My story isn’t unique. Although the experience itself has left its scars on me, mentally and emotionally, it won’t make headline news and it won’t be different than any other rape story you read about.
People aren’t drawn to normalcy – we’ve been consciously unaware of the amount of violence we’re exposed to on a regular basis, whether it is the news, a tragic story that’s gone viral on Facebook, or some sadistic thriller that hits the box office.
Our threshold for what disturbs us has dramatically increased and we’ve become desensitized as a society. There are millions of victims that suffer in silence because they feel that their story doesn’t matter; it’s insignificant compared to other far worse incidents.
I won’t ever forget the day after my attack, returning home from five grueling hours in the emergency room having an intrusive rape kit performed, followed by two hours of interrogation by detectives that didn’t take me seriously, when someone said to me “you should consider yourself lucky, it could’ve been worse.” I do realize that people close to a victim of sexual assault struggle to comfort their loved ones – it’s hard to find the words when they have no frame of personal reference to what we’ve experienced.
Rest assured that there are no words that will alleviate the pain that person feels; just being there is enough, trust me.
While rape and sexual assault remain taboos in our society, I found that the aftermath of an attack is far worse than the attack itself, and no one prepares you or talks about what comes after. When you hear the word PTSD (Post Traumatic Stress Disorder) you usually think of warfare, right? Someone who’s experienced horrific things, things so terrible that it has literally altered the person’s ability to cope in everyday life. Well for the past five years I have suffered PTSD from my attack, and I know I’m not alone. No I wasn’t beaten, I wasn’t near death, but nonetheless I was assaulted by someone who I trusted and cared for as a friend.
I was raped in my own home, in my own bed and my attacker was given nothing more than a slap on the hand.
PTSD from sexual assault is a double punishment – your body was violated and used and now your mind won’t let you forget it. Like so many others, my attack occurred after I had been drinking heavily at a party (and no, that does not warrant an invitation to have sex with me for those Brock Turners out there.) I was asleep when he let himself into my room and into my bed, I was restrained when I woke up to him aggressively pulling my clothes off my body, I was silenced by his hand over my mouth when I said stop, I was too drunk to defend myself or fight back and he knew that.
It wasn’t a scene out of Law and Order SVU in a dark alley with a gun to my head, but that doesn’t exclude me from the nightmares of the attack, or the fact that I developed severe insomnia as a result of being afraid to fall asleep; I was no longer safe in my own home. But hey, “it could’ve been worse.”
A sense of pride surges through my body when I see other victims stand up and tell their story; the hairs on my neck tingle and my heart races, because frankly we’re in this together, and although my case didn’t see justice, I want theirs to – I applaud them. Sitting in a law office full of lawyers, detectives, my parents, my advocate and having to retell every explicit detail is traumatizing all by itself; there were times I wanted to say to my mom and dad, “please cover your ears,” as if I could shield them from hearing what I knew would break their hearts.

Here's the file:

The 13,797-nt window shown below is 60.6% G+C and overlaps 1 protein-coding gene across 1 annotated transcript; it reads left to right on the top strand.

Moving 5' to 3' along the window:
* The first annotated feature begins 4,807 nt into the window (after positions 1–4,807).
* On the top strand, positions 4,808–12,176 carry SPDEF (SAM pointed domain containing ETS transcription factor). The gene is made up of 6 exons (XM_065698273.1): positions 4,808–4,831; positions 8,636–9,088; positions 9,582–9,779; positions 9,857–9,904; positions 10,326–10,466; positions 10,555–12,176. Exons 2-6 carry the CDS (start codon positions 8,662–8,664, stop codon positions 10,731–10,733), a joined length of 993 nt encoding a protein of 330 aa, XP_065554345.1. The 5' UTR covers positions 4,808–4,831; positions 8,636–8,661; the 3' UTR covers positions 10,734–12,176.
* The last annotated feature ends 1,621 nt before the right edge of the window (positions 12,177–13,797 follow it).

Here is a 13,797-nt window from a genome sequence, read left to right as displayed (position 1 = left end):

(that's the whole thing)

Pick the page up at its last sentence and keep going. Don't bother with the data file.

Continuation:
There have been a handful of times I’ve seen my father cry in my lifetime and ironically, I was the one consoling him as he hysterically cried in my lap. They don’t tell you that after the rape you won’t be the only one personally affected, and watching my family suffer was salt on an open wound. After the difficult decision to press charges was made, my mother sat me down and said “honey, are you sure?” – knowing full well that my story and my self-esteem would be ripped to shreds.
People don’t tell you that after the attack you feel worthless and tainted, that your rapist takes away your privacy, safety, and confidence after they discard you.
People don’t tell you that you will lose faith in humanity, that you’ll struggle letting anyone close to you and that something as genuine and sincere as a hug will make you recoil in fear. Being a survivor of sexual assault is a very dark and lonely place.
Why is it more shameful to be raped than to be a rapist?
It still baffles me when I think back to my interrogation after reporting the attack, questions like “Had you been flirting with him?”, “How much had you had to drink?”, “Had you hooked up with him before?”, “How do you know what happened if you were too drunk to stop him?”
I get it, innocent until proven guilty and all of that other judicial bureaucratic bullshit, but did you realize that less than 2% of assaults are proven to be false claims? The detective on the case pointed out the high amount of alcohol in my blood, as if this entire thing was my own fault. Apparently, it’s easy to get away with rape: just claim that it was consensual and that my vaginal tearing and bruising was just the result of rough sex. Again, “it could’ve been worse.”
One thing stays true – an untold story never heals, it grows and festers within you, it welcomes the depression and darkness with open arms and offers it a stiff drink. The person I became after my attack wasn’t someone I liked; I turned to heavy drinking and drugs to numb the reality I was trying so hard to escape. I wanted so badly to prove that I was okay when clearly I wasn’t.